At first I was surprised that Rhythm Heaven Fever didn’t include motion in its control scheme. The controls, in fact, are infinitely simple: the “A” and “B” buttons are essentially the summary of control for the entire game. Upon thinking about this, I decided it was for the game’s benefit. Rhythm is a precise art (trust me, I know). Motion control is not a precise art. Conclusion? The simplicity of this control scheme is nothing short of brilliant! While other rhythm games rely on bulky peripherals or imprecise motion control, Rhythm Heaven Fever nails the idea of actual rhythm with its blessed simplicity!
U.S. sales of Rhythm Heaven didn’t reach Brain-Age level heights, despite a cute marketing campaign featuring Beyonce. How many of you out there bought this terrific Music Game/Warioware hybrid?
I’ve been playing Rhythm Heaven for a couple of weeks now, and I gotta say these game is a hoot. If you liked Elite Beat Agents, or are a rabid rhythm game fan, it will challenge your skill in new creative ways. If you’re not big on music games, you might not like it, but the puzzles are so clever, I suspect if you’re in the latter category, you still might dig it. Any readers out there keen on the game?
Rhythm Tengoku Heaven is a simple and infectious rhythm game that anyone can play. If you can tap your finger in time to music, youâ€™ll get the hang of Rhythm Heaven in no time! Players hold their Nintendo DS system sideways like a book and tap their stylus on the touch screen to the rhythm of the music. Players tap, slide or flick the stylus to hit the right beat. Rhythm Heaven features catchy tunes, charming characters and a wide variety of rhythm games. Well-known Japanese music producer TSUNKU? helped direct Rhythm Heaven and composed the music for it. Be sure to hit the jump for screens and a quick teaser video.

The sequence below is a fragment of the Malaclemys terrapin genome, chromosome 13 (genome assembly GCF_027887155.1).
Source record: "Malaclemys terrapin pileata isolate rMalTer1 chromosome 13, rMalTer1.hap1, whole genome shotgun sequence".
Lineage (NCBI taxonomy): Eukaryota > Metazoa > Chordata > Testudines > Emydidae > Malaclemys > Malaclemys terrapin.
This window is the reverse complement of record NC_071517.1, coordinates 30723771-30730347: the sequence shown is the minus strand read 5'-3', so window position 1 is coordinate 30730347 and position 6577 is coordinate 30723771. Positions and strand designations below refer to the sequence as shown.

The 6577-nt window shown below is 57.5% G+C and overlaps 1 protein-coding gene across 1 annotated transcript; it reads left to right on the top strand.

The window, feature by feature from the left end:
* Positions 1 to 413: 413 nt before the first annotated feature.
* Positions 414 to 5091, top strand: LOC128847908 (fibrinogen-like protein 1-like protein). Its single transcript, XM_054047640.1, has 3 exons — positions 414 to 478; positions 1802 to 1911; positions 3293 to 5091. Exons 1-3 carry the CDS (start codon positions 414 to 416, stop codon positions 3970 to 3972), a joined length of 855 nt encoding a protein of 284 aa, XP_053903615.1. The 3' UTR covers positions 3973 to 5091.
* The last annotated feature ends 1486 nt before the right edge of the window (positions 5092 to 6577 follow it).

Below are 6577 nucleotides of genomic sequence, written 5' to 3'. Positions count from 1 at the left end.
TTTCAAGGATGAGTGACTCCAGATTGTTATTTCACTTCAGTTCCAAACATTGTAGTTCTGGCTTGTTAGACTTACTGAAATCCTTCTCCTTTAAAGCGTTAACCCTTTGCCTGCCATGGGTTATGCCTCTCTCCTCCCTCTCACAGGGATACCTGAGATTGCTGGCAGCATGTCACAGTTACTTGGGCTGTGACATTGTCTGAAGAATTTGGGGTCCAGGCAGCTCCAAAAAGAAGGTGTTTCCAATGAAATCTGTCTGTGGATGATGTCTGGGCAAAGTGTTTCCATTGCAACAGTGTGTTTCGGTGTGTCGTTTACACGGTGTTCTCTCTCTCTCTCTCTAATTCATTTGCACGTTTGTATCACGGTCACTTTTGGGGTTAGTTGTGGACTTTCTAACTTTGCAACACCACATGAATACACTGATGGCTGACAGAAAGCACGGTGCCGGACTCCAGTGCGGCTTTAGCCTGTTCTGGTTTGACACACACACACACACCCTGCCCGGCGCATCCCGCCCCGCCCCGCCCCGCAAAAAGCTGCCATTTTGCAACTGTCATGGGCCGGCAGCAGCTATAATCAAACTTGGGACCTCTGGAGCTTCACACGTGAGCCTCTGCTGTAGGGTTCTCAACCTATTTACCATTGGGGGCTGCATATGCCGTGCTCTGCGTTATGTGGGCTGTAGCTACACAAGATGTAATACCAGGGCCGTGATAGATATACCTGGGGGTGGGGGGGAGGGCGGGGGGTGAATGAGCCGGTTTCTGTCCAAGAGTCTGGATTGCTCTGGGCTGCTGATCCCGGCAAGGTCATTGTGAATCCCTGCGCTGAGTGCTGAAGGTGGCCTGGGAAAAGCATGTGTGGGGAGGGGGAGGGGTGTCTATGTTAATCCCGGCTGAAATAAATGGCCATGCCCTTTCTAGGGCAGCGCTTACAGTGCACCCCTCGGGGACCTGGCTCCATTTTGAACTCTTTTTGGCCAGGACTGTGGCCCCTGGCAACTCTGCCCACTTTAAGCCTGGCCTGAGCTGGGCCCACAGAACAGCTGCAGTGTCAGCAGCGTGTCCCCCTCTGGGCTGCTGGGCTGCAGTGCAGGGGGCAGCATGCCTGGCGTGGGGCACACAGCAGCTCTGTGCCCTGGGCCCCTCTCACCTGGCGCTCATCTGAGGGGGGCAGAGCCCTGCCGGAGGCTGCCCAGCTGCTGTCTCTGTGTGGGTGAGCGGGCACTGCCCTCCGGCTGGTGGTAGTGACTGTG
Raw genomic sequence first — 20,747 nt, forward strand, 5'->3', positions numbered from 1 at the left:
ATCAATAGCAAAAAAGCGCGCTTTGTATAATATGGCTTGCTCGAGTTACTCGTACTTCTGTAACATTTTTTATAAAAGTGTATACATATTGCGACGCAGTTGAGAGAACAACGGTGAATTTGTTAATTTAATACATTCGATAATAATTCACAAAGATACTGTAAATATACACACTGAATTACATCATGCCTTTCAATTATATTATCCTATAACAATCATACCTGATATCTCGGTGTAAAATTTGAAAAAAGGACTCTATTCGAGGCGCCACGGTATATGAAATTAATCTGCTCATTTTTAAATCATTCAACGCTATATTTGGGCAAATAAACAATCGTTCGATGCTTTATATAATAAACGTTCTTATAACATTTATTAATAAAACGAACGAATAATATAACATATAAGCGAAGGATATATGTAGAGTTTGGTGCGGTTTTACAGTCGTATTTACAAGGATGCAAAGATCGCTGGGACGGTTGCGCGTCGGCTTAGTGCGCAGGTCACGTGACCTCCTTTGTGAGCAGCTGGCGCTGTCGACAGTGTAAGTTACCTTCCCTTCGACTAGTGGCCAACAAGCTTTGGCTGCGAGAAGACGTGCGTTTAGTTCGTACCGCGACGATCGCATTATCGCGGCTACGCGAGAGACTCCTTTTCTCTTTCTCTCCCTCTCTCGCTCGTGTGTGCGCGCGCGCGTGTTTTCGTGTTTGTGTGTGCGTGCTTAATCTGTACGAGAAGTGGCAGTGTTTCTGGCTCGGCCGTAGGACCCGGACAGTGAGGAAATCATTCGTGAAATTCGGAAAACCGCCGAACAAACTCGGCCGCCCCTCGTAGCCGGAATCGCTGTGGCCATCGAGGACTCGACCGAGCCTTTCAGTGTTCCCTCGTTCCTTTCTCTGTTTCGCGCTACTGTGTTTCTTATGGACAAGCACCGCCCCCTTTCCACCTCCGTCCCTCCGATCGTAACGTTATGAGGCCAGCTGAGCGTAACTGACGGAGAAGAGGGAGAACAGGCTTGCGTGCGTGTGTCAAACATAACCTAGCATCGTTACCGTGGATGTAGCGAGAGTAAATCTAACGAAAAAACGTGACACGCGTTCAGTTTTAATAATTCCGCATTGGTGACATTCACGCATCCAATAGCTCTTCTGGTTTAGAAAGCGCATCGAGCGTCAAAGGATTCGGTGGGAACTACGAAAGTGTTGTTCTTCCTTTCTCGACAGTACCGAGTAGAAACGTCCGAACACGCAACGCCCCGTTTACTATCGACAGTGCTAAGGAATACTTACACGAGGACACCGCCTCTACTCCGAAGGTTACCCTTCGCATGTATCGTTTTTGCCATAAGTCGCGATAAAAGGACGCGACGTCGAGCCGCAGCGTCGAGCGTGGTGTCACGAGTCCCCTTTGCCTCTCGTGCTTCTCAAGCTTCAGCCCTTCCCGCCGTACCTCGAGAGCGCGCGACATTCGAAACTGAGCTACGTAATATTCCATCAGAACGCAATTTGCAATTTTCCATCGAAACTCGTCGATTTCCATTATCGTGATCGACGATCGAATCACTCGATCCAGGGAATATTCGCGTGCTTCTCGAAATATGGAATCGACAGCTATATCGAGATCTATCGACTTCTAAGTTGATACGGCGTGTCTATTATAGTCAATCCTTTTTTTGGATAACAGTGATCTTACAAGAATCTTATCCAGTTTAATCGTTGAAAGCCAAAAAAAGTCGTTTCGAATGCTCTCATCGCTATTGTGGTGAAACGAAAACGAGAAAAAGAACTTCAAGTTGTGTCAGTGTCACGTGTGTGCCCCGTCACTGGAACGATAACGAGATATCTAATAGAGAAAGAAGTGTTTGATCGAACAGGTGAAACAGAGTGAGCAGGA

Promoting this month’s release of the Warioware team’s music title “Rhythm Heaven (Risumu Tengoku),” Nintendo has posted five web exclusive commercials for the game in addition to it’s eleven TV commercials which are also accessable on the site. To be honest I’d only seen a gameplay video of Rhythm Heaven and really didn’t understand how it worked until I watched a few of these commercials, but now I’m itching to import the game.
This along with Bit Generations is definitely serving to bring new life into the GBA over seas. Here’s hoping for a US release.
Before its launch yesterday, I had the opportunity to demo Groove Heaven from Teyon. You play as Rhymi, a a little demon girl, that has the task of delivering a love letter from the devil to a beautiful angel that he has become smitten for.
Each level represents a floor of the tower. On each floor, you must make your way to the exit, all while collecting items such as roses and music notes and avoiding obstacles such as disappearing floors and jumping frogs. You have two basic controls on the touch screen, move and turn. Since this is a rhythm game, you have to tap the correct option timed with the beat in order to move forward or turn around.
Overall, I enjoyed the game. I made it to level five on my first try, and only stopped because I had to be at my daughter’s dance performance. The touch controls on the bottom screen were a little clunky, it would have been a lot easier to use the physical buttons. However, you get used to it after a little practice. The music was pretty, but I would have liked to have a different song per level to mix things up a bit. The transition form one level to another was not very flashy, I would have liked to see a short cut scene.
Overall, I would give the game four stars. It is a catchy little game, and well worth the $3.99 US (3.99 Euros). If you are a fan of rhythm games, give it a shot!